It’s hard to believe that just three months ago, White Sox rookie shortstop Tim Anderson’s name was just a blip on the radar of every White Sox fan’s mind. A piece of the future that was near, but they weren’t sure how near.
But now it’s hard to remember a time before Anderson. Tyler Saladino managed to hold the fort down while the White Sox patiently awaited the arrival of Anderson, which came on a home game against the Kansas City Royals on June 10. It was a Friday night, Chris Sale was pitching, and Anderson started off his major league career with a bang, hitting a double off of Royals pitcher Ian Kennedy during his first major league at-bat. The brightest piece of the White Sox’s future was here.
During that moment, in which the crowd at U.S. Cellular Field reveled in the immediate, almost symbolic success their new starting shortstop had displayed, the hope for the White Sox’s future was shining as bright as it had in quite some time.
But as a swing-prone rookie, who was notorious for virtually never taking walks in the minors, arriving in the big leagues for the first time offers up some questions about that bright future. The major league adjustment period is quite real, and the ability to cut down on strikeouts and take walks is key for the success of any batter breaking into the big leagues and what you see in Triple-A often doesn’t translate with as much grace to the major league stage.
But translate with grace Anderson did. The numbers that the young 23-year-old is posting among shortstops in baseball may not all be in the top-ten rankings, but given the context of his profile, and his rookie status, the White Sox could not have asked for a much smoother transition. In a season that has turned exceptionally ugly, Anderson provides a bright light to remind White Sox fans that perhaps there is still hope after the 2016 season ends.
Take a look at where Anderson ranks among American League shortstops (min. 250 PA) in these categories:
Note that there were only 18 qualified players in this query, so Anderson owns the highest strikeout rate among AL shortstops, as well as the lowest walk rate.
But despite the ugly strikeout and walk rates, Anderson is still holding his own, and without context, a slash line of .276/.296/.429 isn’t horrific — especially given the nuances of Anderson. So what does that indicate? It means when Anderson is making contact on the ball, he’s making meaningful contact, and with an improvement in his strikeout rate and walk rates, these numbers are only going to get better if he keeps it up. Having a .296 OBP when you’re striking out in over a quarter of your plate appearances and have only walked seven times in over 250 trips to the dish is really quite impressive when you think about it.
Anderson has already worked to improve on his plate approach in the second half, and a whopping five of the seven walks that he has taken since his debut just over two months ago, have come in August.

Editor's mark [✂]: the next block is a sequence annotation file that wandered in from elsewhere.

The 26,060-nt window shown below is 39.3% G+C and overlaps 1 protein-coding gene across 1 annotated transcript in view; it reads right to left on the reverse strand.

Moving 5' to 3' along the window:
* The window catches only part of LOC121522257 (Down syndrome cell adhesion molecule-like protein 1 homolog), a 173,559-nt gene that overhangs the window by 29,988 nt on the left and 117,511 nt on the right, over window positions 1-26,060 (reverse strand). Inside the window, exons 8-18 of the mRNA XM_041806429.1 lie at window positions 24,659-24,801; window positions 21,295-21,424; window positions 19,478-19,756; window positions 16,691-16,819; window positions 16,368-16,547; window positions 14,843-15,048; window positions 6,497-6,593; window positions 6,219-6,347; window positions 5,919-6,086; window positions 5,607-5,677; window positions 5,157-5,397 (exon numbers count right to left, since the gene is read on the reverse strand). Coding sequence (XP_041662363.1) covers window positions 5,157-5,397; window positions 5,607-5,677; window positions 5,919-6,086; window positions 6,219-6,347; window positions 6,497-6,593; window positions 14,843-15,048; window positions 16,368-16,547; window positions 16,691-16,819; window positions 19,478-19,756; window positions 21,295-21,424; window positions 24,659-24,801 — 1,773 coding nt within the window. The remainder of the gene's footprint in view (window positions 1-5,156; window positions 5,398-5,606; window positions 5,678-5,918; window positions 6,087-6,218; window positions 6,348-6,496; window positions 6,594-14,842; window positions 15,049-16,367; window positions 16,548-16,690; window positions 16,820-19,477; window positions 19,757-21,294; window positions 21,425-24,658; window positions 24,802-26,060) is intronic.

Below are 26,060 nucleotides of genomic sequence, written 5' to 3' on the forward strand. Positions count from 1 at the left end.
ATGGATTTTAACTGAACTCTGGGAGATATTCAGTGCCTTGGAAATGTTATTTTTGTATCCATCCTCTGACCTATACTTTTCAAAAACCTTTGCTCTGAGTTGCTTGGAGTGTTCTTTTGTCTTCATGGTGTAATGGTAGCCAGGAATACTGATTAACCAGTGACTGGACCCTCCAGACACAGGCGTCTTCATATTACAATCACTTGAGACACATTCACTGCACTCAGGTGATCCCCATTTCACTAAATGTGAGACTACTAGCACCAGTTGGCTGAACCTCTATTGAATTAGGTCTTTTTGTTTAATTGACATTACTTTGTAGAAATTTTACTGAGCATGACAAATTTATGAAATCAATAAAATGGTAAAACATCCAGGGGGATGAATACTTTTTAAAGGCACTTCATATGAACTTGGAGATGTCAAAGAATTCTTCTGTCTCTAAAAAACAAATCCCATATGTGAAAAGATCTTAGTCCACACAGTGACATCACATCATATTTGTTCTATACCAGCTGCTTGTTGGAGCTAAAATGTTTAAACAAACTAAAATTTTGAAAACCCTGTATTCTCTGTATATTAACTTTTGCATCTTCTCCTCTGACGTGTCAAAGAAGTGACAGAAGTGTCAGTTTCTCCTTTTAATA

Something that is often left out of the equation when thinking about big league hitters making their debuts is that they’re facing an entirely new crop of talent for the first time, and one that is major league caliber at that. The adjustment to that simple fact alone is something that needs to be taken into consideration during these first few crucial months of a rookie’s career.
“You’re seeing the pitchers more than once. You kind of figure them out and know what they’re going to do to you and kind of know how they’re going to pitch you in an at-bat, certain pitches. It’s really good, really helpful.” Anderson said of slowly seeing pitchers for the second time around.
One of the most important things a rookie can implement to further his success is his mindset and his game plan, something that Anderson’s calm and cool demeanor and ability to understand how to handle the road ahead had certainly aided him in.
“I have more of a plan now and I’ve been laying off a lot of pitches and getting a good pitch to hit and being patient.” Anderson said during the White Sox’s trip to Cleveland.
Anderson may not be wreaking havoc on leaderboards across baseball during his first season in the majors, but the signs of a strong and solid future are there. Anderson’s speed makes him an absolute asset on the basepaths, not to mention defensively at shortstop–we’ve already seen some incredible defensive efforts by Anderson this season–as well as his ability to understand that his plate approach needs refining, and to work hard on improving.
Anderson is looking like the most legitimate prospect to come through the White Sox minor league system in quite some time, and that alone should give fans some hope.
Photo courtesy of Patrick Gorski-USA TODAY Sports